On what must happen in order for small group training to begin…

First of all, our individual workouts are voluntary. It’s not mandatory for our guys to come, and if they choose not to, we just provide workouts for them where they’re at with what they have available to them and whatever they feel comfortable doing. And there’s a lot of teams like that around the league. We’re not getting to the next phases of this without testing. When we start training and we’re 7-v-7, we’ll need to have testing incorporated into that phase. When we start playing games, it’s going to be the same thing. Everybody is very mindful of the safety aspect. I’m also very respectful of people’s individual decisions. Some guys are maybe a little bit more concerned if their wives are pregnant and different things like that. We’re very cognizant of it and open to that. There’s no pressure on the guys to do anything one way or the other.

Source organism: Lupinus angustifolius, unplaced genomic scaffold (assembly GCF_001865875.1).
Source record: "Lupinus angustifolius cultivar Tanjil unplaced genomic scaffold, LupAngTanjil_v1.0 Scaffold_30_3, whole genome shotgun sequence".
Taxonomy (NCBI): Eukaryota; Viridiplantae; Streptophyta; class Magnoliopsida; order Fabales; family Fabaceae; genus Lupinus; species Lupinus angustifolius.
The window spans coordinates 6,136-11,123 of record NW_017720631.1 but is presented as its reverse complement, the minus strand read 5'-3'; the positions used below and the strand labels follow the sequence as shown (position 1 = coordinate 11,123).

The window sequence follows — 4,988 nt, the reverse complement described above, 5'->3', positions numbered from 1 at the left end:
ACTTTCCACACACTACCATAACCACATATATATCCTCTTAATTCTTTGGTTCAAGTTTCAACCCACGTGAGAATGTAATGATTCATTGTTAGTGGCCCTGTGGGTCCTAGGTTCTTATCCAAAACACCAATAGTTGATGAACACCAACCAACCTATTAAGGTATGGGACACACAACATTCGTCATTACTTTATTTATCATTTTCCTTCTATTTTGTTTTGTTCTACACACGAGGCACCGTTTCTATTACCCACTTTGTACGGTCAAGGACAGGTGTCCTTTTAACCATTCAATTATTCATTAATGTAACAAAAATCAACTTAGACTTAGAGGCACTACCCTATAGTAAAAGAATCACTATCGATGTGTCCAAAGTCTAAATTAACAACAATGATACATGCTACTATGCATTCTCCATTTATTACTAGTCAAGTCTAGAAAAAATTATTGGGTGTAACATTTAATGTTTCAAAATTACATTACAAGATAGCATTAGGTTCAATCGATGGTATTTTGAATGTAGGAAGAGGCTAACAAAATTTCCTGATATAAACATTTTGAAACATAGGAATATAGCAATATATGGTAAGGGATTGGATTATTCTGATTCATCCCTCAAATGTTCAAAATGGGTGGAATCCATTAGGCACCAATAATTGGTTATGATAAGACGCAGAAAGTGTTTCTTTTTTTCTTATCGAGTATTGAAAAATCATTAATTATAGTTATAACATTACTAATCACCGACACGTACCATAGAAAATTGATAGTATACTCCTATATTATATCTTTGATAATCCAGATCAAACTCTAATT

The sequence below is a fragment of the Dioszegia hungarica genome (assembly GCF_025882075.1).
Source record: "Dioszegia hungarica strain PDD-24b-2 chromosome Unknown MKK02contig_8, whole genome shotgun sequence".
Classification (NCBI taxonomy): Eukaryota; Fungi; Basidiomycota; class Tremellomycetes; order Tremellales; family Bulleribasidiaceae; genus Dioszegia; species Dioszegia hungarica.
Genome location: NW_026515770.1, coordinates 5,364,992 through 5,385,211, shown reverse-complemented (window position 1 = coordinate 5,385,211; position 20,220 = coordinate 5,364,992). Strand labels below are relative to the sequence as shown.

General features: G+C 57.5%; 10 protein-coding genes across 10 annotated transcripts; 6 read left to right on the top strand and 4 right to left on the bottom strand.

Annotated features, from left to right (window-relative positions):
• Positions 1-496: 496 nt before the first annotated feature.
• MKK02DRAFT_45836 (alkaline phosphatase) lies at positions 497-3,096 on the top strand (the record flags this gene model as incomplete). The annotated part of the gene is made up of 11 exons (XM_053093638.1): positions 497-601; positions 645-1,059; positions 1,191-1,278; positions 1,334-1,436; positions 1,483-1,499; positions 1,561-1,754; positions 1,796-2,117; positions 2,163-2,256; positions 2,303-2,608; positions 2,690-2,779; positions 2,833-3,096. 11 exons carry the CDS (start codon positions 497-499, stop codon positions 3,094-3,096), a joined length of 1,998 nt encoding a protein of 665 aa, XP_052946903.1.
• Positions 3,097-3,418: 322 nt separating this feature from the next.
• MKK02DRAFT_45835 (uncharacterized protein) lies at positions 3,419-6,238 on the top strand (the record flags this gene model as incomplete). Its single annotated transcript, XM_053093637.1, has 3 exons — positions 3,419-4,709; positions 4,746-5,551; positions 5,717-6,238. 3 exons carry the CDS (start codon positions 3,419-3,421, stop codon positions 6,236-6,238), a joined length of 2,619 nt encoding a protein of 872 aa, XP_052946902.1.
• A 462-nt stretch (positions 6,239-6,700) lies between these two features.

On whether MLS and Sporting have begun individual workouts too soon…

I don’t think so because the alternatives weren’t as safe. For us, it was trying to give our players a place to work out in the safest way possible. When they go around town, they’re famous guys. If you’ve got Alan Pulido going out to a soccer field, all of a sudden somebody sees him, and with social media suddenly 30 people want to take a picture with him. We can’t put him in that position. The fact that we’re able to now provide a private environment is great. I can tell you that we’re taking all the steps and all the precautions to make sure that as we move through these next phases, that testing is going to be a part of that protocol.

On how Sporting plans to implement virus testing…